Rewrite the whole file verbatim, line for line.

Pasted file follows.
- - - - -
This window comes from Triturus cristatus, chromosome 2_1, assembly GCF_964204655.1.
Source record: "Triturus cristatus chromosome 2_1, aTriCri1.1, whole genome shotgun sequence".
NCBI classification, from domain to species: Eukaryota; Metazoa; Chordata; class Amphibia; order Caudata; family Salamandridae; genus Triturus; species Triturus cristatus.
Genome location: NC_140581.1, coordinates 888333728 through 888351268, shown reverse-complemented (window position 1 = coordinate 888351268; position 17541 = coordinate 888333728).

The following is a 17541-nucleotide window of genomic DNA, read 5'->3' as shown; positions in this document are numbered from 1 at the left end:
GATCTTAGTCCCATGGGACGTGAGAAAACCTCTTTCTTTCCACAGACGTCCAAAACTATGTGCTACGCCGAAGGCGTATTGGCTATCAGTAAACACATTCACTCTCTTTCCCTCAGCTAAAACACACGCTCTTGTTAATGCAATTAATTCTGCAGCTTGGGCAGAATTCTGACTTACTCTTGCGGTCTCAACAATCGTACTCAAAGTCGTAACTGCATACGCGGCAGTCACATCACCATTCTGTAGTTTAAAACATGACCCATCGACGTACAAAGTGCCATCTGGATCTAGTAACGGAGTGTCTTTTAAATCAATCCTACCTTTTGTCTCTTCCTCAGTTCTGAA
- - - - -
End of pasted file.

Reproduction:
This window comes from Triturus cristatus, chromosome 2_1, assembly GCF_964204655.1.
Source record: "Triturus cristatus chromosome 2_1, aTriCri1.1, whole genome shotgun sequence".
NCBI classification, from domain to species: Eukaryota; Metazoa; Chordata; class Amphibia; order Caudata; family Salamandridae; genus Triturus; species Triturus cristatus.
Genome location: NC_140581.1, coordinates 888333728 through 888351268, shown reverse-complemented (window position 1 = coordinate 888351268; position 17541 = coordinate 888333728).

The following is a 17541-nucleotide window of genomic DNA, read 5'->3' as shown; positions in this document are numbered from 1 at the left end:
GATCTTAGTCCCATGGGACGTGAGAAAACCTCTTTCTTTCCACAGACGTCCAAAACTATGTGCTACGCCGAAGGCGTATTGGCTATCAGTAAACACATTCACTCTCTTTCCCTCAGCTAAAACACACGCTCTTGTTAATGCAATTAATTCTGCAGCTTGGGCAGAATTCTGACTTACTCTTGCGGTCTCAACAATCGTACTCAAAGTCGTAACTGCATACGCGGCAGTCACATCACCATTCTGTAGTTTAAAACATGACCCATCGACGTACAAAGTGCCATCTGGATCTAGTAACGGAGTGTCTTTTAAATCAATCCTACCTTTTGTCTCTTCCTCAGTTCTGAA